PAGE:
H&S; hotel tax break is upheld; Md. high court rules city had a right to grant exemption; $75 million to be forgiven; $1 in taxes a year for 25 years for a $117 million hotel


The state's highest court ruled yesterday that the developer of a 750-room hotel under construction east of the Inner Harbor is eligible to receive $75 million in city tax breaks.

The Court of Appeals reversed a Baltimore Circuit Court judge's decision that struck down the 25-year package for H&S; Properties Development Co., the real estate arm of baking company executive John Paterakis Sr.

The lower court's ruling late last year prompted the General Assembly to empower the city to grant another tax break of about $74 million -- $1 million less than the original city deal -- over 25 years.

Yesterday's ruling means H&S; will receive the more generous of the city packages for its $117 million hotel. The ruling also appears to put an end to a contentious debate between the developer and community groups opposed to the subsidies and the project.

"We're excited about the reversal," said Michael Beatty, vice president of H&S; Properties Development. "We always thought that we had the right position on this project from the beginning."

Carolyn Boitnott of the Waterfront Coalition, a collection of neighborhood and small business groups, said she was disappointed.

"It is a defeat," said Boitnott, the lead plaintiff in the case. "We were hopeful, particularly in this case, that we would have been successful. They would have paid a little more in taxes."

In a statement, Mayor Kurt L. Schmoke said, "All the developments surrounding this project seem very positive. This is simply another positive development. I am looking forward to seeing a world-class hotel constructed at the water's edge."

The case focused on development deals known as payment in lieu of taxes, or PILOTs. In their lawsuit, Boitnott and other plaintiffs argued that a 1998 ordinance that effectively limited H&S;' property tax payments to $1 a year for 25 years -- a total benefit of $75 million -- was invalid.

The plaintiffs argued that the city would have "record" title to the hotel but not legal title -- in violation of another 1998 ordinance that limited municipal tax exemptions for hotel projects to city-owned properties.

"The city has none of the incidents of ownership of property," the plaintiffs argued before the appeals court. "It doesn't have the right of possession, and will never have it. It has no right of enjoyment, and receives no income from the property."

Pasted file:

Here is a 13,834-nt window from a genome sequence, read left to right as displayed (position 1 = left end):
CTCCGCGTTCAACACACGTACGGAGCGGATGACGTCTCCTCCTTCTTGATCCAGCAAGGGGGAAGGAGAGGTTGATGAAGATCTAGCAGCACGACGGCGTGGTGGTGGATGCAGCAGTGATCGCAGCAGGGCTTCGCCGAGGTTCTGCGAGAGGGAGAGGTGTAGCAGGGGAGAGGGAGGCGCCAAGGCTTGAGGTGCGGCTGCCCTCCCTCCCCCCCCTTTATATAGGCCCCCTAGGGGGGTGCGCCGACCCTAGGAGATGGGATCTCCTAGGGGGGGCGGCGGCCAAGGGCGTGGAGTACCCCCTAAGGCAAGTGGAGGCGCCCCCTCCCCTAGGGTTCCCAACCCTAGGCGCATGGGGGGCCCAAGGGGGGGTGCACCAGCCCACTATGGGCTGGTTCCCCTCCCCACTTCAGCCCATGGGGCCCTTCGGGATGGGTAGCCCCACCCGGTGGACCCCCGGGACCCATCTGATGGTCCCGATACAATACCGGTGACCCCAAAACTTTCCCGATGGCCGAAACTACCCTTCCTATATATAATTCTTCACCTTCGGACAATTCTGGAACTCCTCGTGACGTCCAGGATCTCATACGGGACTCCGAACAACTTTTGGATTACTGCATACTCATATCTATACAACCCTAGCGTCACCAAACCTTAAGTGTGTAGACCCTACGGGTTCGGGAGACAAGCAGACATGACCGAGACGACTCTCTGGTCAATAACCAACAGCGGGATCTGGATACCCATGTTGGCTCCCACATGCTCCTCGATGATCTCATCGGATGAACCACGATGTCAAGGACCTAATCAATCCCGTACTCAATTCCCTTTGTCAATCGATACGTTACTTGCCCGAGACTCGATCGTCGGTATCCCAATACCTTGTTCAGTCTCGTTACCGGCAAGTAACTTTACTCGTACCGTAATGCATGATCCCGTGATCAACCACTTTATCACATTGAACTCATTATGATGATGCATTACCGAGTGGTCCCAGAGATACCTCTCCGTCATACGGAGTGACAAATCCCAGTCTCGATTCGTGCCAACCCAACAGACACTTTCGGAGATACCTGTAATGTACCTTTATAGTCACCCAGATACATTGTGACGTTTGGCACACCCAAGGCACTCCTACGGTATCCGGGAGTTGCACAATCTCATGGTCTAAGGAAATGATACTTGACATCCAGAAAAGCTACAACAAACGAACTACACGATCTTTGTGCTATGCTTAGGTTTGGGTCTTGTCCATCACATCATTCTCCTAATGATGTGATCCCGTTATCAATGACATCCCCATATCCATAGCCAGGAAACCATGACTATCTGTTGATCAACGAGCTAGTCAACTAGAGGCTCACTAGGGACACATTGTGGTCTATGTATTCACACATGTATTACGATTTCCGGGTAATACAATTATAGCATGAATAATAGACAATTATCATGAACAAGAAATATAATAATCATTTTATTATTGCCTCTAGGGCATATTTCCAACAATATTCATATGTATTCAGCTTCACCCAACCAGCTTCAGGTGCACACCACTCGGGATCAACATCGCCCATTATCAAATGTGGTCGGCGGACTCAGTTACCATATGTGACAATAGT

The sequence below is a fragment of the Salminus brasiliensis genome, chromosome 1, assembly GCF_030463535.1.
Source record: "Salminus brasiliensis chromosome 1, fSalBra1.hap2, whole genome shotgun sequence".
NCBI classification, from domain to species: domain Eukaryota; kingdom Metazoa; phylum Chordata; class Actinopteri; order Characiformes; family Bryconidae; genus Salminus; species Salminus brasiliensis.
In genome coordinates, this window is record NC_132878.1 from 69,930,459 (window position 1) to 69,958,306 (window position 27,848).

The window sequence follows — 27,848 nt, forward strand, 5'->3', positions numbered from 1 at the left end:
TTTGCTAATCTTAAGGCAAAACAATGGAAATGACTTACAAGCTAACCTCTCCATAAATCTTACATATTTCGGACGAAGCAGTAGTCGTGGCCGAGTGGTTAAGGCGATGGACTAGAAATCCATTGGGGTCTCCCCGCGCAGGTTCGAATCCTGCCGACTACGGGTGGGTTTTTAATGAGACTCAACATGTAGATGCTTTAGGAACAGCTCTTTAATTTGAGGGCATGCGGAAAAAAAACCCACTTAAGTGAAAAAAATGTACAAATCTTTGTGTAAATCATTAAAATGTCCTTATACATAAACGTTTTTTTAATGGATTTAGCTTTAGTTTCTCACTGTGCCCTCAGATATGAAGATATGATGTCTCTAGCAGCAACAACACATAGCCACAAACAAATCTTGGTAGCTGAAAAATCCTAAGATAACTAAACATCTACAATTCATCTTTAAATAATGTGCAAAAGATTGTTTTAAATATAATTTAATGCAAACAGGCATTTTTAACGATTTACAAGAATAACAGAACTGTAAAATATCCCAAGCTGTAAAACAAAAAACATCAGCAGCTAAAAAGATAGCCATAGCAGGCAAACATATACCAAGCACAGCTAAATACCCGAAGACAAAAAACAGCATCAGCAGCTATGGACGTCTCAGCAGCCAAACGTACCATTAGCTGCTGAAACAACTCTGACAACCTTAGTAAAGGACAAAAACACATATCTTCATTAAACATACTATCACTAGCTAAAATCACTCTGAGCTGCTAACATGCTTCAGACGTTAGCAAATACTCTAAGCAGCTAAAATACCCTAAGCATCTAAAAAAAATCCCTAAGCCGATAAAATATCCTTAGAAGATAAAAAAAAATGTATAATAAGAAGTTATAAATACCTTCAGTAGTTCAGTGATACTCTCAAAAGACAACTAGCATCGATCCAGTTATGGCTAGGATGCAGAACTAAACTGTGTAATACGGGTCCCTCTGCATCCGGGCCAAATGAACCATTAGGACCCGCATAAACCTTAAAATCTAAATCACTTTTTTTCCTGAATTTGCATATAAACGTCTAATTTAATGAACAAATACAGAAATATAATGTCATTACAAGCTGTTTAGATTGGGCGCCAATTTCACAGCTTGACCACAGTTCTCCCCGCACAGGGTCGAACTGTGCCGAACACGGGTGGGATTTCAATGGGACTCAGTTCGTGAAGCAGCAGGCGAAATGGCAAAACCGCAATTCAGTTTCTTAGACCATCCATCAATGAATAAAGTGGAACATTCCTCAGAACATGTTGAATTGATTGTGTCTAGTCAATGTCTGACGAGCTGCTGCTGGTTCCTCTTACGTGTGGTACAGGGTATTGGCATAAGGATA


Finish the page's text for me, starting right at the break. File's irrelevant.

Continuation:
Arguing that "record" title was adequate, city officials said the state PILOT law requires municipalities to forgo use and possession of properties of private entities.

"Thus, by definition, the city always has less than a perfect, unencumbered estate" in properties that are subject to PILOT agreements, the city argued to the appellate court.

Baltimore Circuit Judge Richard T. Rombro sided with the plaintiffs. "[It] does not seem that this arrangement complies with any definition of ownership," Rombro wrote.

He ruled that the city's use of the property under the initial PILOT was severely restricted, without rights to mortgage or convey the property. "It can, in effect, do nothing with the property," Rombro wrote.

After that decision, the General Assembly passed legislation allowing the city to provide a second, different, PILOT, which would have required payments of $40,000 in property taxes annually, or $1 million over the course of the 25-year tax break.

The city and the developer appealed Rombro's ruling. In an opinion citing precedent dating back to 1862, Chief Judge Robert M. Bell of the Court of Appeals reversed Rombro's ruling and effectively upheld the original PILOT.

"That the parties have restricted drastically the city's right to use or enjoy the property is not fatal to the city's ownership claims," Bell wrote. "As we have seen, some restriction [of ownership] is inherent in the lease of the property."

Pub Date: 9/24/99

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